Ebook sales are tearing up the publishing world like Ghengis Khan's last leisurely ride through China a few years back. And interestingly, with each month's posting of total ebook sales, the increase in sales over the previous month's reporting rises almost exponentially (check out below).
So my prediction. For traditional publishers to stay in business--and if they have any interest whatsoever in remaining in traditional publishing--they have to reduce prices in the cost of a book. Simply have to in order to attract buyers. And reduce prices drastically.
So what will have to change in order to do that?
I remember reading an article not long ago that said the high price of hard covers has nothing to do with materials and everything to do with timing. They are the first to go out, so they carry the highest price.
I'll be dipped if I can find the link to it, though. It was posted on C'Space somewhere. I don't know, someone help me out here.
That's the one, you get the Gold Star, Tanis! John's quote is the one I was thinking of:
"1: Publishers have always thought that when you buy a hardback, what you're paying more for is the chance to own it on the day of publication."
Actually, I have found no appreciable difference in sales for my trade paperback and my hardback. Tpb at 15.00, but marked down to 11.00 or 12.00, hrdcover at 29.00, marked down to 19.00.
Most of my sales come from established fans and libraries.
"One reason publishers were slow to get into e-books was that the sales did take away from existing sales - there's a fancy MBA phrase for this, "cannabilized market share" or something like that, so the VP of hardcovers or paperbacks, or both, would fight the establishment of an e-book division as long as they could because even though in the long run the publisher's sales may increase, in the short term their department's sales would decrease and everybody thinks in the short term and only about their own department."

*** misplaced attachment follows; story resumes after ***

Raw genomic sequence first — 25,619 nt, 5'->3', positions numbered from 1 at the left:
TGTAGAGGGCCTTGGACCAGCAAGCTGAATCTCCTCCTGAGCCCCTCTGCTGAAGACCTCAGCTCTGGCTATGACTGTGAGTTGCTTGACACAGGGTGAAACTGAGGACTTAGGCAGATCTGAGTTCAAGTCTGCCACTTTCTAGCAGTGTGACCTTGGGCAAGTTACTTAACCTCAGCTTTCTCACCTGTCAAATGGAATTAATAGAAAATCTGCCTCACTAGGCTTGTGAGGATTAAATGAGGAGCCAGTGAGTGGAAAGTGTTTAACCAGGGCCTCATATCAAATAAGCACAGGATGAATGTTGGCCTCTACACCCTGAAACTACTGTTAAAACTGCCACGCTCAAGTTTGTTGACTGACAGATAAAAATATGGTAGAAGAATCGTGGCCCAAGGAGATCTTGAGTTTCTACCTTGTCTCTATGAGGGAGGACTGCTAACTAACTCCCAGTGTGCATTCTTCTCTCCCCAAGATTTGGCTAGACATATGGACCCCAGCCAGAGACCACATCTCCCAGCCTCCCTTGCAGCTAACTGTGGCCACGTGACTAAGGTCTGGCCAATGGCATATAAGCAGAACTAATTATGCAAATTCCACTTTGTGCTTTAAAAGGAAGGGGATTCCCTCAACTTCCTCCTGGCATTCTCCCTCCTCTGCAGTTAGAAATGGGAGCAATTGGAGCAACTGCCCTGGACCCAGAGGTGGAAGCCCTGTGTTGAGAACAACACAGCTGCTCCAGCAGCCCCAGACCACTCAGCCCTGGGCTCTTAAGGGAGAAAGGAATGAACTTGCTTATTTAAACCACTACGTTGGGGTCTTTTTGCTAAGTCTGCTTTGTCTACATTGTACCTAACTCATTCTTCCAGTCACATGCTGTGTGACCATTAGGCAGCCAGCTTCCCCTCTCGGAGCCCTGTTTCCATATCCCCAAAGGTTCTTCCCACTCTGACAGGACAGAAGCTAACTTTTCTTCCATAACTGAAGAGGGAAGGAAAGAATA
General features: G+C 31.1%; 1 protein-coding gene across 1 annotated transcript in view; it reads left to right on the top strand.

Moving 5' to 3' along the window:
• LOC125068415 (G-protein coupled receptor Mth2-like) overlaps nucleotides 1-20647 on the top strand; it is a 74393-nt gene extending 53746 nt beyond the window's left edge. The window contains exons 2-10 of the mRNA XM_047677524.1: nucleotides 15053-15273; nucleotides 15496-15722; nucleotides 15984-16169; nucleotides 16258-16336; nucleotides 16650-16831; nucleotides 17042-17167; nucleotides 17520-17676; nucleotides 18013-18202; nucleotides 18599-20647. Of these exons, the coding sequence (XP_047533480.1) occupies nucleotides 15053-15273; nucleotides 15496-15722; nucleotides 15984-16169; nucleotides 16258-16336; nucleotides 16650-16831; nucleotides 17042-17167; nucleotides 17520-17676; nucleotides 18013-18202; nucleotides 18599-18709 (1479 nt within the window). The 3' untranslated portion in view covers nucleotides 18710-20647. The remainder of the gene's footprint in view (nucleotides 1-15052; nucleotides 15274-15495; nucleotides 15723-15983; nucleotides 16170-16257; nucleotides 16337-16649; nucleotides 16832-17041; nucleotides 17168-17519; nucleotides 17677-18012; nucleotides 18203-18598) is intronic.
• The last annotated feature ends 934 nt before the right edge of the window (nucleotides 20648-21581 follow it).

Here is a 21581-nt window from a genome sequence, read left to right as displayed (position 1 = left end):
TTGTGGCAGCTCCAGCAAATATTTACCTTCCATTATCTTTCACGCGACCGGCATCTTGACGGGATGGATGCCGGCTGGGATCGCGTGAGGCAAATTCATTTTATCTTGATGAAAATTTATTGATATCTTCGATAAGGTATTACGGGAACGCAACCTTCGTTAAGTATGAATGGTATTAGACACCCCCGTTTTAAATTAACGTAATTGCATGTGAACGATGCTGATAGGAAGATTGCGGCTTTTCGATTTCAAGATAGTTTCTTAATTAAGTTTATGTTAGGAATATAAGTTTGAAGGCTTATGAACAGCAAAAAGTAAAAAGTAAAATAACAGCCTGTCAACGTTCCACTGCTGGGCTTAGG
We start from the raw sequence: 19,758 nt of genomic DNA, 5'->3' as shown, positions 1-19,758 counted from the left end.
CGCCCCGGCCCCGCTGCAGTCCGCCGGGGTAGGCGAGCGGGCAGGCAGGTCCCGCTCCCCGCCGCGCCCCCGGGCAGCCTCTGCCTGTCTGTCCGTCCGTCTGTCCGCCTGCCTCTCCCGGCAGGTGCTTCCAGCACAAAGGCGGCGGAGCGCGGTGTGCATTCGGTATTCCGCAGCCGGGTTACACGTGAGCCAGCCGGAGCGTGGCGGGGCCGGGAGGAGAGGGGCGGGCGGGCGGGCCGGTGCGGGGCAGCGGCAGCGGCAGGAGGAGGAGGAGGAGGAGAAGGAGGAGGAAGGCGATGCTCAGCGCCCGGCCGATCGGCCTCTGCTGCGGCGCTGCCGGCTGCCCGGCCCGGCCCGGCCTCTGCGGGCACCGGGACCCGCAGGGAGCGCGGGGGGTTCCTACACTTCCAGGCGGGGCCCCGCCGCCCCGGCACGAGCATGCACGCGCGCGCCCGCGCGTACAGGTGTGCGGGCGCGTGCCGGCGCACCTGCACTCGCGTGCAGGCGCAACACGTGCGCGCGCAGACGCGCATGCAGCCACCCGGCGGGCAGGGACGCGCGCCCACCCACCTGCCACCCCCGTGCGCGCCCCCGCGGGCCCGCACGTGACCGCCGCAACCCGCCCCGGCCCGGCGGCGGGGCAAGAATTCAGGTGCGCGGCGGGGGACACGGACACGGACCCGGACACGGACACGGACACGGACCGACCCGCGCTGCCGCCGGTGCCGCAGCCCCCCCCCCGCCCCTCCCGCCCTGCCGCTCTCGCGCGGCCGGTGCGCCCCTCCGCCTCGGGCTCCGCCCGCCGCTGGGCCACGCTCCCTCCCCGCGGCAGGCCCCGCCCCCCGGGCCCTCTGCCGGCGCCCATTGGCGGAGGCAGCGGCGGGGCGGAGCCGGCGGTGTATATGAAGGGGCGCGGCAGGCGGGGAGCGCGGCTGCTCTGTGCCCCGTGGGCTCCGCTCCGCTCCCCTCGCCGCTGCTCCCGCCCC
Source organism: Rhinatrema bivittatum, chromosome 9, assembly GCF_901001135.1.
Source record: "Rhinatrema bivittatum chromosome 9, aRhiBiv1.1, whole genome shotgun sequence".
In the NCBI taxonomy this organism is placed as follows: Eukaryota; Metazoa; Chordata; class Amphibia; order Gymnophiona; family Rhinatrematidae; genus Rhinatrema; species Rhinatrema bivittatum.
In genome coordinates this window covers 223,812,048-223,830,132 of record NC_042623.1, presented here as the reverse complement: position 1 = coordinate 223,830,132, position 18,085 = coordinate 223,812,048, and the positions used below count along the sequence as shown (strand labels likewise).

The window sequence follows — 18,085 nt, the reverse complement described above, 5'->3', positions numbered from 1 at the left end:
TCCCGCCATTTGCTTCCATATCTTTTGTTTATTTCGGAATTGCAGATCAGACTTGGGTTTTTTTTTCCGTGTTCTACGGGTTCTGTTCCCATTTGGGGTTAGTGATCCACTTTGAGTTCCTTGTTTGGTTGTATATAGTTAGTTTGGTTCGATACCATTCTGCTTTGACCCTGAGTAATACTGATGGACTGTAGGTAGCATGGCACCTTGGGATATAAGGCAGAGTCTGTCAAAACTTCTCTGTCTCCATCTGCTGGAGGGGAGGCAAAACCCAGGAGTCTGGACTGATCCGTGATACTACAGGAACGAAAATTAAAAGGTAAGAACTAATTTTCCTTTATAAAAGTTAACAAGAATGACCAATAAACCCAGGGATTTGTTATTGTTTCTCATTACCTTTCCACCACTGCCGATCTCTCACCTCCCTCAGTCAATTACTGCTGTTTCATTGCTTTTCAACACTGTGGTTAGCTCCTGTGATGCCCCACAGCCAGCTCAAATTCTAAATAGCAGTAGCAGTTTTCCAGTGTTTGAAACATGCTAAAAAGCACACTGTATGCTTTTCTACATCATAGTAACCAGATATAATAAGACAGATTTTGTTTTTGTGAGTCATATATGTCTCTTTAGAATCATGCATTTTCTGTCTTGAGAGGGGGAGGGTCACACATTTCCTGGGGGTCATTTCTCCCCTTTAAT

Many years ago, while serving as a newspaper publisher, I was taken to task - repeatedly - for being very aggressive with our website. I was told I was cannibalizing circulation. This was maybe eight or nine years ago, but I had a hunch that if I didn't capture the local "Internet" market, there'd be no circulation left to cannibalize.
For whatever reason, publishing in all its forms - books, newspapers, magazines - have been very slow to adapt to the new and emerging technologies, despite their huge advantages in reach and content. The result is they are now fighting hard for survival.
I see a window of opportunity here. Some new/small/independent publisher comes along and can create a hard back books featuring good writers in the $10/15 range and I think they would be a big, big hit. More interestingly, I'd bet all of a brand new nickle this independent publisher could find some moderate to well known writers to do books for them. Offer the writer a small signing package, but a bigger bite in the royalities and ebook rights.
I think there are a number of good writers who would jump at this.